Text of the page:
“Wollenschlaeger’s behavior is the type of conduct that should be excluded from the profession,” the department wrote in a report.

A final report by the agency provides an account of the incident and the ensuing state investigation.

In January 2019, the Oregon State Police began investigating a dispute over a lottery terminal between Wollenschlaeger and another patron at a Salem restaurant that occurred a month earlier.

The woman told police that Wollenschlaeger removed a reserved sign she had placed on a lottery machine and used what was left of her deposit without her permission.

Police conducted a forensic review of the lottery machine and found it had a $12.40 balance when the woman stepped away. 

Another patron told police he saw the woman put a sign on the machine “indicating she would be back in ten minutes.” Shortly after the woman stepped away, the witness told police, Wollenschlaeger sat down at the machine, threw away the sign and used the woman’s money on the lottery machine. 

The witness said he told Wollenschlaeger that the machine was in use, and that the deputy replied, “she’s not here,” according to the report. When the woman returned to find Wollenschlaeger at the machine, the witness told police that Wollenschlaeger began repeatedly cursing at the woman.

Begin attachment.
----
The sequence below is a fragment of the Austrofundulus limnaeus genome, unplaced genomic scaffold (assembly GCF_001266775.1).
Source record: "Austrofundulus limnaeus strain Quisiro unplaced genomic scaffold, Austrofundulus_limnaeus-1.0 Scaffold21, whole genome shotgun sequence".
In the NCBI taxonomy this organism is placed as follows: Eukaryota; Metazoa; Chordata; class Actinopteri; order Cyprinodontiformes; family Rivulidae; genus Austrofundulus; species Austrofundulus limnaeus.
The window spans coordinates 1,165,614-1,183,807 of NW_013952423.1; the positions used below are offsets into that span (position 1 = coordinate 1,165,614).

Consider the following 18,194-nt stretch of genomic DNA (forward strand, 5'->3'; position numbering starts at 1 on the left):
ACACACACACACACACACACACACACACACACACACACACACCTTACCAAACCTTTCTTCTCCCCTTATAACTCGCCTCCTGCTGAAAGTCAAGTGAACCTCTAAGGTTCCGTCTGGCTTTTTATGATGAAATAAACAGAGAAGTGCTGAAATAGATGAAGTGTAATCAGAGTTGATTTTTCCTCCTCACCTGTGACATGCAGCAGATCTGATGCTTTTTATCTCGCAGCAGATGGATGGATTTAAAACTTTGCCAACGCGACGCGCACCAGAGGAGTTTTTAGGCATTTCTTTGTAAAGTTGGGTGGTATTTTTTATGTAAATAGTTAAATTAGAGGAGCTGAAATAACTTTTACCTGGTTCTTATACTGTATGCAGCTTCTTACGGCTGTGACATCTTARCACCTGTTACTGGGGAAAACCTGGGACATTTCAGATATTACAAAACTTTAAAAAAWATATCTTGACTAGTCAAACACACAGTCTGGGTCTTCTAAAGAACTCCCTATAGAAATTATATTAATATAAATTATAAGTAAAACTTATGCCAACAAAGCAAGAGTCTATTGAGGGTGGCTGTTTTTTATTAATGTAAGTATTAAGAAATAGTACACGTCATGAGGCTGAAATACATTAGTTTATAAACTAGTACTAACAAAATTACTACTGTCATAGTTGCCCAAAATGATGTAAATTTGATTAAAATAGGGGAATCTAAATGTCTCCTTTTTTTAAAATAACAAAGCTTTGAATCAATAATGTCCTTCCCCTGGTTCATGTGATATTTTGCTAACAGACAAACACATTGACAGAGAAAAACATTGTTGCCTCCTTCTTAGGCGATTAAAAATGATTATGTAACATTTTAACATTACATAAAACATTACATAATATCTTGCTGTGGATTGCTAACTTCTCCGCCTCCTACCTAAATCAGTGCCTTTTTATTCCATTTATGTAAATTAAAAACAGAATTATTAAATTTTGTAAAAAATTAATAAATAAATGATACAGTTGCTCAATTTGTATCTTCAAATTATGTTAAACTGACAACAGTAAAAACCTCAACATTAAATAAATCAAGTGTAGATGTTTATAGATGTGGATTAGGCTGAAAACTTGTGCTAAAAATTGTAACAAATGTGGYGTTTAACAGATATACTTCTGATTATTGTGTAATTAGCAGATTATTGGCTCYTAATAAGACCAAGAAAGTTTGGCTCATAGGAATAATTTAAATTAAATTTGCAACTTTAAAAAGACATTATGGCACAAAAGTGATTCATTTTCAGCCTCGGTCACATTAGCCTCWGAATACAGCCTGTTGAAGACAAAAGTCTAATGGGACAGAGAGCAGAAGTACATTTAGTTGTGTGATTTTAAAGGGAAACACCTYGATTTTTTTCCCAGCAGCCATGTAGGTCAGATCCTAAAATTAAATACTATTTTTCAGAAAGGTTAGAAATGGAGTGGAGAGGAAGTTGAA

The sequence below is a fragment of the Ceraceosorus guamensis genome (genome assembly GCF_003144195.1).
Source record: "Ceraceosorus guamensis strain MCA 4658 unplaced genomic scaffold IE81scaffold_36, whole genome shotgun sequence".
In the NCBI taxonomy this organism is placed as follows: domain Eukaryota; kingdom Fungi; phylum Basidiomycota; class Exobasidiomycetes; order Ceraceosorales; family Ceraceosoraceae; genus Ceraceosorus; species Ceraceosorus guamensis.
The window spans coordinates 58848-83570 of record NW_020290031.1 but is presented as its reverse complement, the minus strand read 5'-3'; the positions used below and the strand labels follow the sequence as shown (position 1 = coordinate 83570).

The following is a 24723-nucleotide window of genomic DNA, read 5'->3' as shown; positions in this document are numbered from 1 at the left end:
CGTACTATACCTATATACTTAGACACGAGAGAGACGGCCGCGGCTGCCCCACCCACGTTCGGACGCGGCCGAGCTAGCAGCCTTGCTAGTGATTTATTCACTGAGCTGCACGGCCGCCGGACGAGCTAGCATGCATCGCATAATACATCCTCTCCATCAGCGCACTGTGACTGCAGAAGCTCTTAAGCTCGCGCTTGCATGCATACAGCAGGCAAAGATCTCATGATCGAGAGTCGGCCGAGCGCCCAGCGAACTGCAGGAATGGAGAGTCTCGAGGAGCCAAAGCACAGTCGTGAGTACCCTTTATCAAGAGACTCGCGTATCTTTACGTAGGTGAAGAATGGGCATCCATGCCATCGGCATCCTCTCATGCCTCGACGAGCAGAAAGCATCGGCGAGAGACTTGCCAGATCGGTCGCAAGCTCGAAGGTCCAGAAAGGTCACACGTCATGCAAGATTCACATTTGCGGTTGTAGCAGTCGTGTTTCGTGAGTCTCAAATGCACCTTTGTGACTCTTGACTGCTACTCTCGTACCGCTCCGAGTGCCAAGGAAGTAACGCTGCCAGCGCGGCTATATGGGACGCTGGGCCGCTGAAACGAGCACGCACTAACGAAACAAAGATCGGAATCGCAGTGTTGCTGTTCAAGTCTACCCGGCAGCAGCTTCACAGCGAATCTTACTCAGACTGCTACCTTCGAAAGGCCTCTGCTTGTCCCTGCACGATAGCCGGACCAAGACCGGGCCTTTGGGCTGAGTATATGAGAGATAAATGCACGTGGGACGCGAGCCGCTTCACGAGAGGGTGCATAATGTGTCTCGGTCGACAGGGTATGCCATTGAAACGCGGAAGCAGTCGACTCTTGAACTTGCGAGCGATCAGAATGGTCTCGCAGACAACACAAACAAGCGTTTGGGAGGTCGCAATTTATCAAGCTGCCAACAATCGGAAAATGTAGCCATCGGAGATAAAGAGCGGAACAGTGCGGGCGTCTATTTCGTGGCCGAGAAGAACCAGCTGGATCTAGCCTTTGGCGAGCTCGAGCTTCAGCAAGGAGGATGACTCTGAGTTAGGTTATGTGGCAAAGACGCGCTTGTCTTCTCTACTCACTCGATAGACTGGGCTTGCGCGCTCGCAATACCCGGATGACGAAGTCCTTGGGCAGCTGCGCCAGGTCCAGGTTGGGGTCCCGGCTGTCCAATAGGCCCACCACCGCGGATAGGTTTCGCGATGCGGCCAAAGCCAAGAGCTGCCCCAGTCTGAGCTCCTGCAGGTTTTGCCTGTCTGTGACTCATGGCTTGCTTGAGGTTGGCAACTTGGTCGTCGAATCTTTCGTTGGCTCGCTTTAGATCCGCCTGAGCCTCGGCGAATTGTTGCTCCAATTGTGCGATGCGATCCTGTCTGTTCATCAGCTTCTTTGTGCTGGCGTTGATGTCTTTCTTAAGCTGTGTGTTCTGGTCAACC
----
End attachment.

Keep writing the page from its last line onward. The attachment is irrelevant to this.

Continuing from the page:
“The woman indicated that Wollenschlaeger told her to ‘stop talking’ and felt that if she pursued the issue, she would get in trouble since the other patrons told her he was an officer. Wollenschlaeger declined to be interviewed as part of the criminal investigation,” according to the report.

Wollenschlaeger said he upheld his constitutional right to first consult an attorney, due to a previous experience where a detective of another agency lied in a report relating to him.

“I kept silent because that’s what my right to do is until I have to do otherwise, and I wasn’t afforded that opportunity,” he said. “Me trying to … protect my constitutional rights, they see that as I’m being difficult or adversary, and that’s just not true.”

Wollenschlaeger was arrested and charged with theft in March 2019. The Marion County Sheriff’s Office – his employer – investigated that criminal case, according to Clarkson.

The charge was dismissed in July 2019 later after Wollenschlaeger agreed to pay the woman $1,500 in a civil compromise.

Under state law, judges can allow defendants charged with a misdemeanor to reach a compromise with the victim.

In a September 2019 interview as part of a sheriff’s office internal investigation, Wollenschlaeger said he put the sign down beside the machine, and a man playing another machine told him he hadn’t seen anybody using the machine, according to the state report.

Wollenschlaeger told Salem Reporter that police couldn’t find that patron, adding that he was a victim of “circumstance.”

He said he didn’t see anybody at three machines, returned around 10 minutes later and still saw nobody at the machine. 

“Somebody got on the machine, apparently, in that time, but left again. And the problem is video would have showed that, but there was no video,” he said. “I had come in the door from the dining room area which was closest to the machine, so I didn’t even know that somebody had been on it.”

Wollenschlaeger said he has earned three life-saving wards, multiple community service awards and “caught hundreds of bad guys with my police dog.”